The “Ban the Box” ordinance needs to be evaluated and renewed depending on the severity of the case, the length of time since the crime was committed and the individual’s job exposure. For example, a child molester should never work around children or a bank robber should not be exposed to large amounts of cash that can trigger his criminal behavior. The Ban the Box ordinance had good intentions, but it is ineffective and it doesn’t help ex-convicts rehabilitate, does not give them the same opportunity as any other individual applying for a job, because at the end their past will automatically determine their future. To be fair, background checks should be used to protect the public not to dismiss a nonviolent offender from the opportunity of getting the job . The Ban the Box ordinance should be a more extensive process that looks at individuals separately depending on their cases and offer them some kind of probation period to evaluate their job performance, just like every other citizen. Or maybe just like society forgives a person’s poor credit history after a certain amount of years, we should come up with some kind of criminal bankruptcy in this case a pardon for criminal behaviors, after a certain period of time.
Sadly, Ray’s youth behaviors like Jose’s will follow him to his grave. However his troubled youth past could’ve been used as an advantage. As a liaison for the community many ex-convicts could’ve related to Ray. He could’ve been an asset for this position because ex-convicts and troubled youth could’ve found hope for a better future though Ray’s example. Ray is only one case compared to 75% of The State of Connecticut prison population which is Hispanic and African American (Simpson) and just like Ray and Jose they can’t have an opportunity to make a living in a decent way because they are “branded” in our society.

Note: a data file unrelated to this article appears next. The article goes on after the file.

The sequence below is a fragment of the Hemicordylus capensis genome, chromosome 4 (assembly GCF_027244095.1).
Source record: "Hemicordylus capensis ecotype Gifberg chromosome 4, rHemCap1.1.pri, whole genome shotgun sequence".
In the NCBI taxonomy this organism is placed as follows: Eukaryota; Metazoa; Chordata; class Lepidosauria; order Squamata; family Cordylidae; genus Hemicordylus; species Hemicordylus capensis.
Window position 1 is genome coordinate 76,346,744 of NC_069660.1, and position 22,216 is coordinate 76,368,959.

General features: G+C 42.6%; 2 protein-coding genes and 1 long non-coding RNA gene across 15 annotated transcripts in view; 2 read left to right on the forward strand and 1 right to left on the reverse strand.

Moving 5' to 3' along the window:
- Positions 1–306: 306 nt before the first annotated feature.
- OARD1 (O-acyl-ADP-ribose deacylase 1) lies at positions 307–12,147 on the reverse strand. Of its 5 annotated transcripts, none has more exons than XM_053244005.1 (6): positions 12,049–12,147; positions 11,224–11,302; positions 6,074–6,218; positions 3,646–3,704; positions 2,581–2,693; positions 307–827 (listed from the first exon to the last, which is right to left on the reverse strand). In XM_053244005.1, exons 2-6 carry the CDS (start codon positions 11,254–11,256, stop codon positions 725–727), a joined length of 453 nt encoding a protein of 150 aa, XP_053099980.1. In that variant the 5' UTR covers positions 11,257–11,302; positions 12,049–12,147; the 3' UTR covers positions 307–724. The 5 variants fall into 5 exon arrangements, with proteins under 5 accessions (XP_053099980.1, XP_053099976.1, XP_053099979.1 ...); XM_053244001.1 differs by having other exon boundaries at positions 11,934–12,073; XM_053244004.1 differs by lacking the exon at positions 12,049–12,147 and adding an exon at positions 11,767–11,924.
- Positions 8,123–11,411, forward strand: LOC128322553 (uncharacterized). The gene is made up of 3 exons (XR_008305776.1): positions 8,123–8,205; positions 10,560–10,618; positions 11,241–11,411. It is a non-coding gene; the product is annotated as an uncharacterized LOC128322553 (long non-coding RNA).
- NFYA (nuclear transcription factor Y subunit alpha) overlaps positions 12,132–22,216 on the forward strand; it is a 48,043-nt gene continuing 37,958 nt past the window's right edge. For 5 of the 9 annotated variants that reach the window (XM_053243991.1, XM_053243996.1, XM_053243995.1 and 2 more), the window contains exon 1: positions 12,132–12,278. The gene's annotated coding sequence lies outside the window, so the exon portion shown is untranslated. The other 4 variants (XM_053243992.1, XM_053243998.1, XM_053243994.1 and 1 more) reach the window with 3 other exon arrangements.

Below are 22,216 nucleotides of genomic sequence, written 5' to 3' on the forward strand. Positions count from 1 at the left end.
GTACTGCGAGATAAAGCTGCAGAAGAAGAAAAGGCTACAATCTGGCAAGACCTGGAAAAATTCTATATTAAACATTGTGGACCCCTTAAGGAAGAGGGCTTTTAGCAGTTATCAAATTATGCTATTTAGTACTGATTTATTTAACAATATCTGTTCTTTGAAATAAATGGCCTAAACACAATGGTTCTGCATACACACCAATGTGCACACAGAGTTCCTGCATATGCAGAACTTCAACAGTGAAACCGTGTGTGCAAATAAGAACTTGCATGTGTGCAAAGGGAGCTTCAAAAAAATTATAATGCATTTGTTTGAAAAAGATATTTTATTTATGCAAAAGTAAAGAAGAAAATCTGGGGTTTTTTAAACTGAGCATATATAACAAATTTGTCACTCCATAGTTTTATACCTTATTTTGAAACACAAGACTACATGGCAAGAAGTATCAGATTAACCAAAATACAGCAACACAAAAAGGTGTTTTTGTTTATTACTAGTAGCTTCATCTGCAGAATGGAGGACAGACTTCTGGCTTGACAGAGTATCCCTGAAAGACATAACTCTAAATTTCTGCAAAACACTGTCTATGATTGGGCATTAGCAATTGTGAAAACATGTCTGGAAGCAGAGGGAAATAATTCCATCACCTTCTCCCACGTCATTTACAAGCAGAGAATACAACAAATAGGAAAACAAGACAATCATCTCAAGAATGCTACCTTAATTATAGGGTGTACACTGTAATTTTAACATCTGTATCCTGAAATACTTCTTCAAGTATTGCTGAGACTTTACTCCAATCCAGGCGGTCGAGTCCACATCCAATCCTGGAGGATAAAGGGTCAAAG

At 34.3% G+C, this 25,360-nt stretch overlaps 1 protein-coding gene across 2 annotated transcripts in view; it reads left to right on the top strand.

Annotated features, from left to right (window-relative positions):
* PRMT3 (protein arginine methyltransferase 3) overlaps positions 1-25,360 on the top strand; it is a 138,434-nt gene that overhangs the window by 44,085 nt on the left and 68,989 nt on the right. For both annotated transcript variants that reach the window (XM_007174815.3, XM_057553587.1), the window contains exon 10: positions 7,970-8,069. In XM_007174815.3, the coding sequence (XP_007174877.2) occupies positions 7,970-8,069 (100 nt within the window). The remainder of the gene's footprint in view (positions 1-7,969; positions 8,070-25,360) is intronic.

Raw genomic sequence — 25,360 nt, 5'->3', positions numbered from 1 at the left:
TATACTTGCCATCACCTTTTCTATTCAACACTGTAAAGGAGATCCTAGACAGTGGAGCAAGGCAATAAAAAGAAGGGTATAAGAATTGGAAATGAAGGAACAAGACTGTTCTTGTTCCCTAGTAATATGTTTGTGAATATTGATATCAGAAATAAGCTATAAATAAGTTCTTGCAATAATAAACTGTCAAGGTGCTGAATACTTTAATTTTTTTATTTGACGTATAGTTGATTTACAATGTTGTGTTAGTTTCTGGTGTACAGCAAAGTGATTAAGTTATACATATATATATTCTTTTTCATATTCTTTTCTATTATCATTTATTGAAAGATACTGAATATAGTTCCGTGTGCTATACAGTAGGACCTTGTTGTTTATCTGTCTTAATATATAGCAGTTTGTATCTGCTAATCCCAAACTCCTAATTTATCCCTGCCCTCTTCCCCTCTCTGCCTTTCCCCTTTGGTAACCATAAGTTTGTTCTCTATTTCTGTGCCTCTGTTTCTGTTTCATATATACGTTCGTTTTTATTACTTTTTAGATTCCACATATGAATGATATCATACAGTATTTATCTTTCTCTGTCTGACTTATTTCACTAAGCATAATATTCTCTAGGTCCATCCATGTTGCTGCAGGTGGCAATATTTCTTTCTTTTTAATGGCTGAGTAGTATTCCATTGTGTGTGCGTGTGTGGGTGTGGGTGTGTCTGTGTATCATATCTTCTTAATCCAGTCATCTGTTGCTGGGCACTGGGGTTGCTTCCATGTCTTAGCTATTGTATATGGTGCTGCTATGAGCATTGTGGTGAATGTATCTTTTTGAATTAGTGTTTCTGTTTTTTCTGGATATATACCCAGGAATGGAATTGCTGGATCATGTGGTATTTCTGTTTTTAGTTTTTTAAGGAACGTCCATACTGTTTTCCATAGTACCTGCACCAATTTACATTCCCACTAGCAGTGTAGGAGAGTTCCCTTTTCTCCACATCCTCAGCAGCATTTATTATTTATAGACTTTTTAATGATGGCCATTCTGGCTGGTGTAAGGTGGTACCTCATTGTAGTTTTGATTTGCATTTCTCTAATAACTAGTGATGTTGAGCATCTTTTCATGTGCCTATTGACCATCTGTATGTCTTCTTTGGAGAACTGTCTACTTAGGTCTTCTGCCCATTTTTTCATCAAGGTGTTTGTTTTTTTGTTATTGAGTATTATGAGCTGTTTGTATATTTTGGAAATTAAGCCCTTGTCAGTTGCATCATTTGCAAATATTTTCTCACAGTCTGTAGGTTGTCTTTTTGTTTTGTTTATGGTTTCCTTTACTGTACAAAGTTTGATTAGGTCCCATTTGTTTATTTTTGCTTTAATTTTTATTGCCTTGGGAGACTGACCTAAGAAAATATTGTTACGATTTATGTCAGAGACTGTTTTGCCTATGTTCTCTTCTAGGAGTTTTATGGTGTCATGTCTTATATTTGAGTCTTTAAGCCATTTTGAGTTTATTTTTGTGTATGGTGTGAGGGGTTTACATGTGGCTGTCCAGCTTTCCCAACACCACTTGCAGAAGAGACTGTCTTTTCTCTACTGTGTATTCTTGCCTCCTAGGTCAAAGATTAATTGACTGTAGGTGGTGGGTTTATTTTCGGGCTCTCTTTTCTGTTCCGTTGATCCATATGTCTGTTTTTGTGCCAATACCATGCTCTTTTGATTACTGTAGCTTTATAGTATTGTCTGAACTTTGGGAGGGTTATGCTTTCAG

The Hartford Courant and media exposure followed by the mayor’s decision’s of accepting Ray’s resignation made society look like ex-convicts are sent to the pillory, “a device made of a wooden or metal framework erected on a post, with holes for securing the head and the hands formerly used for punishment by public humiliation and often further physical abuse like shaving their hair, flagellation (the pillory serving as the “whipping post”) or even permanent mutilation such as branding, The pillory is related to the stocks”(Wikipedia ). It was used by our founding fathers and on the Old State House grounds to this day conserves a pillory from centuries ago. I can just imagine Ray’s family and the media around the pillory just like they did centuries ago. It shows that society hasn’t changed much at all. Do we have the right to condemn Ray and ex-convicts for using their hands to provide for their family a better future as any other citizen? Why are we so harsh and judgmental against ex-convicts? Just like we did centuries ago, today’s society sends ex-convicts to the pillory!
It only proves that we can hide a box as much as we want from an application form, but we will never hide the fact that we are a prejudiced society that doesn’t believe in second chances and the rehabilitation of a prisoner who served his time and paid his debt to society. The same society that sentences ex-convicts to a life sentence of being a record number “branded” with “F” for felon. Why can’t we see them as human beings capable of learning from their mistakes? I’m not asking society to let loose in public places all rapists, murderers and child molesters because these are very severe cases. I’m asking to give non-violent offenders that committed crimes at a very young age a second chance in life for them and their family’s future.
As we did hundreds of years ago, we are the screaming crowd that condemns and humiliates ex-convicts that are trying to redeem themselves and need a second chance in life but like Ray’s and Jose’s cases, they will be judged and seen as a big “F” for Felons Forever, just because we feel that they do not meet society “higher standards.”
Submitted for ENG 101 Composition, Fall 2014. Assignment: Evaluation.
Instructor: Kevin Lamkins, Associate Professor of English
Instructor comment: Carmen demonstrates a very powerful beginning technique: the anecdote. She takes an academic analysis and makes it personal and easy to relate to. I also loved the inclusion of the pillory and her use of the historic reference as a modern symbol for today’s treatment of previously convicted people.